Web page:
Monday, December 28, 2020

Weatherproof Cable Entry Port

Roxtec EzEntry™ 10/10
When I built my current EME antenna system 3 years ago, I used a PVC box to hold the T/R relay and the LNA close to the antennas (see photo at left.)  Since I was using cables which already had the terminations installed and I did not want to remove those connectors, my only option was to drill a hole large enough for the connector to pass through the wall of the box.  Those holes are marked by Purple arrows in the image.

As I began construction of my new XPOL array, I needed to purchase a new and much larger plastic box to hold the multiple relays (5 this time) and the two new LNA's.  Because I have purchased a pair of matched 1/4 λ cavity LNA's for this system, I need a MUCH bigger box than before.  These LNA's (click HERE to see them) are 17-inches long.

This new system will require FIVE large coaxes plus multiple control wires to enter the box.  In the old system I had THREE large coaxes and needed to drill holes in the box large enough to pass the connectors on the ends of the cables.  I was never able to manage to waterproof those large entry holes well enough to keep water out of the box.  As we all know, water is the enemy of electronic equipment.

Looking for a more elegant solution, I came across the Roxtec EzEntry system.  This solution provides a cable entry seal that can be used to weatherproof pre-terminated cables without the need for removing the terminations.  That is AWESOME! You can use any cables with connectors already installed and be assured the Cable Entry Port is weatherproof and insect-proof.  It is also a system that can be modified to add or remove cables with ease.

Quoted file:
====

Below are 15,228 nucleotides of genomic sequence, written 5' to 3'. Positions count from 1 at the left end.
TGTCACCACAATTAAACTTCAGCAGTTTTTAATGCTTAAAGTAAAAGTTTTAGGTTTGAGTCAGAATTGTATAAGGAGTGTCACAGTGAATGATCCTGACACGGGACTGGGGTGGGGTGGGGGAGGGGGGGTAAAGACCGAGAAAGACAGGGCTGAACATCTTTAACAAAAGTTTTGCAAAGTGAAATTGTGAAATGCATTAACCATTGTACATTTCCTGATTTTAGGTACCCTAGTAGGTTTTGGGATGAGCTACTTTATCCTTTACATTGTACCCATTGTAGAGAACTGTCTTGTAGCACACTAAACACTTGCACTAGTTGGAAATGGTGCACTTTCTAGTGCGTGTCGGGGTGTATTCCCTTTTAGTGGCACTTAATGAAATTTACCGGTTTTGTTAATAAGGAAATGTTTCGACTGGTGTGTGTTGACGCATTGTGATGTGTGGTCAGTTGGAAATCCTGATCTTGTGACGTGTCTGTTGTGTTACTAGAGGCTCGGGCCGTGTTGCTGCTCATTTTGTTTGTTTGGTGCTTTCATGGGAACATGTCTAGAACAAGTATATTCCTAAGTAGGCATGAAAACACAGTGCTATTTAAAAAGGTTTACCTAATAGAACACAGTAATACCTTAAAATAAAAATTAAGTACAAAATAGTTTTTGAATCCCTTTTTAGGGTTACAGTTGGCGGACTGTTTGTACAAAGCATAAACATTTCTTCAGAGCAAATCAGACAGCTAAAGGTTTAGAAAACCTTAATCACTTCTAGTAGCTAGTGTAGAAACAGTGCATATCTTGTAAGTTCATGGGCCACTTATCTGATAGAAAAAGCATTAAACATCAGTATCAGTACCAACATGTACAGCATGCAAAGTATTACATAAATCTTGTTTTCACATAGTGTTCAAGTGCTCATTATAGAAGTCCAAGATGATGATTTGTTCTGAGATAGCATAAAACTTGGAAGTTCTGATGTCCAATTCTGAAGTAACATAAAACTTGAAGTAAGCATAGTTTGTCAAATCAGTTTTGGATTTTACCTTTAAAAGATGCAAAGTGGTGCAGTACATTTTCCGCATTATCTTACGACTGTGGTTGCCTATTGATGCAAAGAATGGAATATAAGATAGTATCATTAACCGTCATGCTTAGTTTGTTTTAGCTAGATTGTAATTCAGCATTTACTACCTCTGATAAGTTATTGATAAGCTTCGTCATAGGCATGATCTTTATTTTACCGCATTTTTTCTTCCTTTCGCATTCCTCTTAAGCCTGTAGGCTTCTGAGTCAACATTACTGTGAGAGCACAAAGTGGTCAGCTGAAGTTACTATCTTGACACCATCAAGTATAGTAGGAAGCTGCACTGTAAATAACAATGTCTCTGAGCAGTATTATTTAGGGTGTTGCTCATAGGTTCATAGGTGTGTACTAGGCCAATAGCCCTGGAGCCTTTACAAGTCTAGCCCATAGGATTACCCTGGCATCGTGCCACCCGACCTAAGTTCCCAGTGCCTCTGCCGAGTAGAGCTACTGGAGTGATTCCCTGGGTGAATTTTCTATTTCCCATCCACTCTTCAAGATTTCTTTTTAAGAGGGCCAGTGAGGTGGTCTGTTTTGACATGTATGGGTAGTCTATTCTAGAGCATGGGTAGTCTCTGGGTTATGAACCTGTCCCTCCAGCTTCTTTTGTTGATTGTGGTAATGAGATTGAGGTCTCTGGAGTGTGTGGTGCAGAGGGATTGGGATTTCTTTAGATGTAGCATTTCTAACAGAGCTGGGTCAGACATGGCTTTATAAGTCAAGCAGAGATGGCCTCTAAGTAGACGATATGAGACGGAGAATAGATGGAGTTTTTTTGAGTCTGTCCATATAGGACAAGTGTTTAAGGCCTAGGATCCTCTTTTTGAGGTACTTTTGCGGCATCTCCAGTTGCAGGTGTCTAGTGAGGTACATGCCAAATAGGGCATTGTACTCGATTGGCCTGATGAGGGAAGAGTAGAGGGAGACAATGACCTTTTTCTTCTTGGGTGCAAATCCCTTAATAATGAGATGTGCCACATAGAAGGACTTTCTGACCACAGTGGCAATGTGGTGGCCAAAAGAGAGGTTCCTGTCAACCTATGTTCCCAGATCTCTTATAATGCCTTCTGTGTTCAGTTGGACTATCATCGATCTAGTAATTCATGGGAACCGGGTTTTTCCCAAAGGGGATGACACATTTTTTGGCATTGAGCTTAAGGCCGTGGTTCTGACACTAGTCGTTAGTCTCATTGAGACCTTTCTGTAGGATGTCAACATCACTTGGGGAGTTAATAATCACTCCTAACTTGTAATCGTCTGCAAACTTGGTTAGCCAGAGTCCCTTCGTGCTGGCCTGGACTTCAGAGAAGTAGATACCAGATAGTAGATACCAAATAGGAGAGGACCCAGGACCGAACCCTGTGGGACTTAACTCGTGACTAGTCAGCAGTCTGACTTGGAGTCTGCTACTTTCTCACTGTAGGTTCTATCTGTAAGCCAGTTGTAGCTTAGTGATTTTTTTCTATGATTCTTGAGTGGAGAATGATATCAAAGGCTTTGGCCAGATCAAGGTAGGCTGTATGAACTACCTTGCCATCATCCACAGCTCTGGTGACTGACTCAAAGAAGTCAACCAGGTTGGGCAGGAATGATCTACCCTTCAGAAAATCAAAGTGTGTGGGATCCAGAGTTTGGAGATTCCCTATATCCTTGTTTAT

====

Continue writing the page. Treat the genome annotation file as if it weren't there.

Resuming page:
Different size cables are easily installed.  To adapt the sealing modules to different cable sizes, simply peel off layers from each half of the blue modules until it fits the cable.  It is important that you leave a  0.1 to 1 mm gap between the halves of the blue module when placed around the cable.  Unused blue modules can stay in the frame for use as "spares" in the future.  During installation all parts are lubricated with the supplied lubricant.  Click HERE for a 5-minute video of the installation process.

Module Installation
Once all the modules and cables have been installed, an integrated compression unit is tightened with a Hex key.  This compresses the modules for sealing, squeezes out the excess lubricant, and the installation is complete.

I was really excited to learn about this product which I believe will greatly improve my ability to keep water away from the relays and LNA's for my new array.  This system is available in many sizes but I decided to go with the Roxtec EzEntry™ 10/10 model.  It allows for up to 10 cables each ranging in size from 0.138-0.650 in (3.5-16.5 mm).  This is more than large enough to accomodate 1/2-inch Heliax which has a diameter of 0.51 inches (12.95 mm.) Overall size of the unit is 2.76 x 6.61 in (70x168 mm) which will easily fit my new box.

I also think it is important to note that you can install the Roxtec EzEntry frame in the box without the blue modules and run the various cable into the box through the frame.  Once everything is connected and positioned, THEN you can install the blue modules to seal the cables.  This makes the process very convenient.

I have found several suppliers of these products online.  The model I have decided to use (Roxtec EzEntry™ 10/10) is available for about $85 including shipping.  I feel that is a super low price to pay in order to weatherproof cables entering my Relay/LNA box.